Samhain Publishing, $3.50, ISBN 978-1-60504-463-7
Paranormal Romance, 2009
Unless I am greatly mistaken, Marie Treanor’s Queen’s Gambit is a revised and expanded version of her first ever published story. I have not read the original version of the story, so I’m afraid I can’t tell you how significant are the revision and expansion done to this one.
Christian “Christi” Blythe, our heroine, is stuck in a most unhappy situation. You see, long ago, in the 1300s, naughty Christi foolishly struck up an affair with a nobleman who happened to be married to a witch. The witch wasn’t happy, needless to say, and she cast a spell on Christi, causing Christi to be trapped inside a black queen chess piece by day. It is only by night that she is able to become human again. The curse can be broken, it seems, only by a man who will lose a game of chess for her.
You’d think this would be an easy curse to break and all Christi would have to do is to hang around fraternity houses to ask those jocks, “Hey, stud, wanna play a game of chess with me? If you lose, you’ll get to have hot sex with a hotter babe like me!”, but of course, things are a little more complicated than that. The man must deliberately lose the game of chess after capturing the black queen (clearly, he has to play the white pieces in this case). Only then will Christi be free from her curse. It’s like that Meatloaf song, really. The man may do anything for love, but he won’t do that… will he?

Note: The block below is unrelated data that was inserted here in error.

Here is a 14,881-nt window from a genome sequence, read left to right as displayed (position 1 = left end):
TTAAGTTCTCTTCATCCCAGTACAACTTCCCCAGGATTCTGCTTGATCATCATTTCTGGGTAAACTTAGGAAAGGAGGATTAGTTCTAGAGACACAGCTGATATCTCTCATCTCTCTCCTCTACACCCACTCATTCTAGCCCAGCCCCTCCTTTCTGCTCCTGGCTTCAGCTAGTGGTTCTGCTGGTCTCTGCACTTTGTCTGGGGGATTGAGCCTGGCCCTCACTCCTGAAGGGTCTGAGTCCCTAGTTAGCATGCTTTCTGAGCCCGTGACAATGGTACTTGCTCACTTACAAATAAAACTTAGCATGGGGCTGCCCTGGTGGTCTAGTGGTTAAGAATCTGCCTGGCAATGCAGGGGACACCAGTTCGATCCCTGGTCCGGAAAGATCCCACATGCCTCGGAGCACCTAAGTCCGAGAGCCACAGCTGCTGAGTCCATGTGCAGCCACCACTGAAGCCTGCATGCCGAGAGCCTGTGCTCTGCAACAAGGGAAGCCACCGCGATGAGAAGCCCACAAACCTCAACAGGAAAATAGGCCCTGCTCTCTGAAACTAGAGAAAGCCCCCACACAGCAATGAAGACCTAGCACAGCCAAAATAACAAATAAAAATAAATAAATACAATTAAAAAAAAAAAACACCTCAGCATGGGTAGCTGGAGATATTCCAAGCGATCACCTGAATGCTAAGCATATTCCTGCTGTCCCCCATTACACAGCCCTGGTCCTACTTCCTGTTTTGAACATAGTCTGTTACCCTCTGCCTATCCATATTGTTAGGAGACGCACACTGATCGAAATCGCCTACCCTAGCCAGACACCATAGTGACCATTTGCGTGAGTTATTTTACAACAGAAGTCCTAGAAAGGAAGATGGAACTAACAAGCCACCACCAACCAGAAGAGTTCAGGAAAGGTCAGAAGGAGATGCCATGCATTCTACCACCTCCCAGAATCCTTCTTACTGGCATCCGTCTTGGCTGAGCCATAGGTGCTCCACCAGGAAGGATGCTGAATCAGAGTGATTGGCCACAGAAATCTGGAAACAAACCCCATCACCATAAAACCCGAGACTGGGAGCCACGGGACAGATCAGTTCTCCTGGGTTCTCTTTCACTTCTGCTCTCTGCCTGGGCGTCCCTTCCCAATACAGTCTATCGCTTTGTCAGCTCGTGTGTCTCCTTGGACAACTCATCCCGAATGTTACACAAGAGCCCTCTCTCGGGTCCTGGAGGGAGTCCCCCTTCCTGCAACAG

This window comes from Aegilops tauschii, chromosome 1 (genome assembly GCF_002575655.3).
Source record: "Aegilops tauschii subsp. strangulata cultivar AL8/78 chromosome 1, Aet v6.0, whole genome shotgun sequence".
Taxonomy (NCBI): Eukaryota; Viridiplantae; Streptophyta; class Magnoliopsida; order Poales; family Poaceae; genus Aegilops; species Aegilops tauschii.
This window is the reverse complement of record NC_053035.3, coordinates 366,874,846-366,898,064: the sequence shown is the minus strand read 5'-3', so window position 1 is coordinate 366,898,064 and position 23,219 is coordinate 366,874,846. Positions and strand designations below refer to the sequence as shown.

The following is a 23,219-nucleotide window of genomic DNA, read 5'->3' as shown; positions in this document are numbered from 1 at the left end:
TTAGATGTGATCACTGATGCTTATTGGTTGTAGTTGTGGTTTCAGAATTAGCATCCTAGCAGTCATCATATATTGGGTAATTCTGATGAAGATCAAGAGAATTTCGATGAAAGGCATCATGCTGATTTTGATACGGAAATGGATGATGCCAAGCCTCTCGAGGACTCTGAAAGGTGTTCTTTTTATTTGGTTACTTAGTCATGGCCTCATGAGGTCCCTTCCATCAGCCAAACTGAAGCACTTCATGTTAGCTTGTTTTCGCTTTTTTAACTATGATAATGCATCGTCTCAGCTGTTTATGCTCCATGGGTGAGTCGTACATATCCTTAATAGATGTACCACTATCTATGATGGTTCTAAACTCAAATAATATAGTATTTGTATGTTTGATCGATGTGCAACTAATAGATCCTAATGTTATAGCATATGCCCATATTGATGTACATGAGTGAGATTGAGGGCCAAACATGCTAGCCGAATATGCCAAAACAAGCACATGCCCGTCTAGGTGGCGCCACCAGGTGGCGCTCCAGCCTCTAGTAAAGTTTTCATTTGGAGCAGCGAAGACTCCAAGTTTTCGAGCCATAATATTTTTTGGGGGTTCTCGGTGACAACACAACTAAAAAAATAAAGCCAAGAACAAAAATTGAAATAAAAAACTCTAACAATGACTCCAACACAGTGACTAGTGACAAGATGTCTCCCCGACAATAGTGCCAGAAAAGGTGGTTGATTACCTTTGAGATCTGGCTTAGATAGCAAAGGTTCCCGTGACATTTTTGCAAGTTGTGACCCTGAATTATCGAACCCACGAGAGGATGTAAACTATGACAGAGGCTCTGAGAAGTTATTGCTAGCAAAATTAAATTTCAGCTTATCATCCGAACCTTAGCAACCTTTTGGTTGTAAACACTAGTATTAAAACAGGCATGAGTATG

When the story opens, it is present day, some 700 years since Christi was caught being naughty by the witch. Christi has temporarily set up residence in Loch Foy, Scotland, in her constant quest to find a man who will be able to help her break her curse. As it happens, the grand hotel is hosting a series of chess tournament between two of the current best players in the world. Is Andrei Zuvaran the guy she is looking for?
I like Queen’s Gambit for pretty much the same reason I like to read this author’s works: Marie Treanor dances to her own tune when it comes to plot and set-up, so her stories are rarely derivative efforts reminiscent of every other story in the paranormal romance market. I also like the way the author sets things up so that love becomes a question of how much the man is willing to give up for the woman and whether the woman is willing to let the man make that sacrifice. The end result is unexpectedly poignant and compelling.
But there is a fundamental problem here. This is a short story. While I feel that the characterization is adequate and the pacing is good for a story of this length, I also believe that the whole theme of sacrifice in the name of love will be better explored if this story has been much longer. In this short story, the main characters supposedly fall in love so quickly, the whole “I’ll do this and that and even that for love!” song doesn’t feel as believable as it could have been.
Still, no matter. This is, after all, an unusual and very readable short story, and therefore this is definitely okay with me.